Date updated: 07 05 2019
As with most things, cats have their own take on Christmas. Presents? I’ll take a look. Parties? Not so much. Trees? Bring it on for me to destroy.
Your buddy’s home is suddenly full of strange people and routine goes out the window. It also throws up some extra hazards that can be easy to overlook with so much going on. So with this in mind, here’s how to keep your buddy safe and happy…
Cats and Christmas trees: can they live together?
There’s no getting away from it: cats and Christmas trees aren’t exactly the ideal mix. Unless it’s a small kitten, your cat’s going to want to explore that exciting new ‘toy’ in the living room - and there’s not much you can do about it. That said, you can take some steps to keep your buddy safe…
Tip: cats really don’t like the feel of tin foil on their paws, so consider wrapping foil around the base and bottom branches. It might just be enough to make them lose interest. Spraying a pet deterrent on the bottom branches can work, too (bitter apple is one of the best and kindest natural options).
Should you choose an artificial or real tree?
Your buddy will probably be pretty interested in both, but on balance, artificial is best. For one thing, the scent of a real tree can make it much more intriguing than a plastic one.
More importantly, pine needles are mildly toxic to cats. Rarely will they try to swallow them, but the needles can cause irritation if they get stuck in the paw. If you do opt for real, make sure you vacuum up fallen needles frequently.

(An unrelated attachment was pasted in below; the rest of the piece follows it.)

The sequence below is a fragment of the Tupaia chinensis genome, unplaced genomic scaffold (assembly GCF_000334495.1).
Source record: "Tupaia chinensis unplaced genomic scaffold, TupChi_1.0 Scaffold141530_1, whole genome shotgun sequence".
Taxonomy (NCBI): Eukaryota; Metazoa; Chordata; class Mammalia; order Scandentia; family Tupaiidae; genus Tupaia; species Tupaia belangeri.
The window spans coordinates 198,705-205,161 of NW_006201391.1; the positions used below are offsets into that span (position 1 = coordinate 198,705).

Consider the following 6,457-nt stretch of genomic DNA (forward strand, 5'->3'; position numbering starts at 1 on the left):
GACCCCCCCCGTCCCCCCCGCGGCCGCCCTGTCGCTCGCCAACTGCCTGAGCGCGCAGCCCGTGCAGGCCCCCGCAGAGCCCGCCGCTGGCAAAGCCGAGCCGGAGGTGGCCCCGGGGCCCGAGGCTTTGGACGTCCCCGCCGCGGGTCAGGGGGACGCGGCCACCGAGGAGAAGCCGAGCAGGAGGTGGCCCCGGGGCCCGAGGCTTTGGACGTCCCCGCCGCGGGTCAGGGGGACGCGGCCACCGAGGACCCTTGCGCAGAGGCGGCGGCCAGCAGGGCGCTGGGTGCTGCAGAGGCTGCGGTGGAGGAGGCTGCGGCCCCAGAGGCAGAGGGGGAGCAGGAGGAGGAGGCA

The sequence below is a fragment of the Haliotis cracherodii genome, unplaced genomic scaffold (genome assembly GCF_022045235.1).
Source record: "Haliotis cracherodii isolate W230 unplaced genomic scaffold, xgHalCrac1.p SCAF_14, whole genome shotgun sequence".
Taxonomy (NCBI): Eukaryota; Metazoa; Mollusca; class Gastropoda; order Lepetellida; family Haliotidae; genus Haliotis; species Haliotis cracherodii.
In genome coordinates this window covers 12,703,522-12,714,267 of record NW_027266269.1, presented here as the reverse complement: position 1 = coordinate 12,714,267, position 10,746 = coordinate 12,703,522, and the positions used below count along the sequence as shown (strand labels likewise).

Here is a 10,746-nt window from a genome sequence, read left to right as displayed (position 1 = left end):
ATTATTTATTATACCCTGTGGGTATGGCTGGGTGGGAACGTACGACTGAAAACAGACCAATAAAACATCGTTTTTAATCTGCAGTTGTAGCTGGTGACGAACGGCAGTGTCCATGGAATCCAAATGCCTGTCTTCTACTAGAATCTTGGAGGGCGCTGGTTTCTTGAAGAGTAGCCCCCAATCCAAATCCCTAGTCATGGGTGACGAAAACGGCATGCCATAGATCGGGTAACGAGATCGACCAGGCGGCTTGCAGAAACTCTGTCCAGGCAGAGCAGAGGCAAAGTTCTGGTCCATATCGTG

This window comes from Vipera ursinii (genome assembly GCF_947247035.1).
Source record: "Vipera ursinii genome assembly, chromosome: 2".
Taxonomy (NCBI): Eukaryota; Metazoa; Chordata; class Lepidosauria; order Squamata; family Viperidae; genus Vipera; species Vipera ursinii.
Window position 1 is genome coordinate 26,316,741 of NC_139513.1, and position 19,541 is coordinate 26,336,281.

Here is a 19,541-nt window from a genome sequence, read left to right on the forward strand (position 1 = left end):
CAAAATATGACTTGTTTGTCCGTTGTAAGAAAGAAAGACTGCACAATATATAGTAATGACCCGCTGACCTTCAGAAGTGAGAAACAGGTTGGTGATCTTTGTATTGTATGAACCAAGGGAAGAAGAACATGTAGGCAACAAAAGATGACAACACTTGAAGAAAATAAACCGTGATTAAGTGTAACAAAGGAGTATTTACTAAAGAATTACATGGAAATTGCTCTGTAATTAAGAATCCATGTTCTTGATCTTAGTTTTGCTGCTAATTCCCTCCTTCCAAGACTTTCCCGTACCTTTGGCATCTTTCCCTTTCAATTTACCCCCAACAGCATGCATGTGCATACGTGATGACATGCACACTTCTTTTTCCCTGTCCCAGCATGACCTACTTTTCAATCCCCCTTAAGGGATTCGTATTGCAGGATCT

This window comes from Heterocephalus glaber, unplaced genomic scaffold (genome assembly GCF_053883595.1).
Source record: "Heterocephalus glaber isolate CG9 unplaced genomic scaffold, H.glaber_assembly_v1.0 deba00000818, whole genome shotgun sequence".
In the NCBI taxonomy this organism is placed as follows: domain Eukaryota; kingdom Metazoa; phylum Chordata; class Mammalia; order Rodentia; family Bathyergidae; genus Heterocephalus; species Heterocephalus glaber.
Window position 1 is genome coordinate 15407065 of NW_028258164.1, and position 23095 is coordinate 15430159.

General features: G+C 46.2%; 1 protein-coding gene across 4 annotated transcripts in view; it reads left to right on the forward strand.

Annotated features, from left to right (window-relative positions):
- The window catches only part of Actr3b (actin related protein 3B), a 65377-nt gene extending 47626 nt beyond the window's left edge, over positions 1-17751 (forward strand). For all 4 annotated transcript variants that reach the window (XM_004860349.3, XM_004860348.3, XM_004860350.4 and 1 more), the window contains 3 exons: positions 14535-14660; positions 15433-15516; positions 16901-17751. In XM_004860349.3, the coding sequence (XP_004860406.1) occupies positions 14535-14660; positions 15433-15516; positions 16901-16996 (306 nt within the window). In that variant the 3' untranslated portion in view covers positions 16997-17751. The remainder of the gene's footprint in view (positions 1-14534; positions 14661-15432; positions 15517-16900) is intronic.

Other Christmas decorations
Hanging decorations ‘out of reach’ is practically impossible if your cat’s a climber. For anything that you do hang up:
Cat-friendly Christmas parties
Even sociable cats can get spooked easily when the whole crew descends on their home.
1. Try and get your buddy in a calm frame of mind before everyone arrives. Give them a new toy to play with - a mini-workout combined with a mental challenge could be just what’s needed to burn off some of that pent-up energy and put them in the mood for taking it easy.
2. Next, set up a little chill-out zone. Include their bed, extra bedding and blankets and a selection of their favourite toys. Ideally, this will be their ‘base’ while the party’s going on. They might choose to leave it to come out and see what’s happening, but they always have the option of coming back to it if things get a little too hectic.
3. Make sure your buddy’s in their den when the first guests arrive. Once you’ve answered the door, pop back in to check they’re ok. If they seem distressed, try distracting them with one of the toys. Repeat as the next few guests arrive to show them that there’s really nothing to worry about.
Kitty Christmas treats
Christmas lunchtime will almost definitely spark your buddy’s curiosity. The challenge is to make sure they stay safe. Candles on and around the table can be risky - and scented ones can be especially appealing. If you have them on display, just make sure they’re not left unattended when lit.
If turkey is on the menu and it’s already an established part of their diet, there’s no reason why they shouldn’t enjoy a little of what you’re having. That said, trying to make Christmas special by giving your cat something completely new is a bad idea. A sudden diet change risks an upset stomach - and no-one wants to deal with that on Christmas Day. And if you’re giving out treats, just make sure they’re designed with cats in mind (chocolate is definitely off the menu).
Christmas for cats can be confusing, exciting and sometimes a bit scary. So remember; aside from spoiling your buddy with some new toys, one of the best presents you can give them is to try and keep their routine stays as “normal” as possible.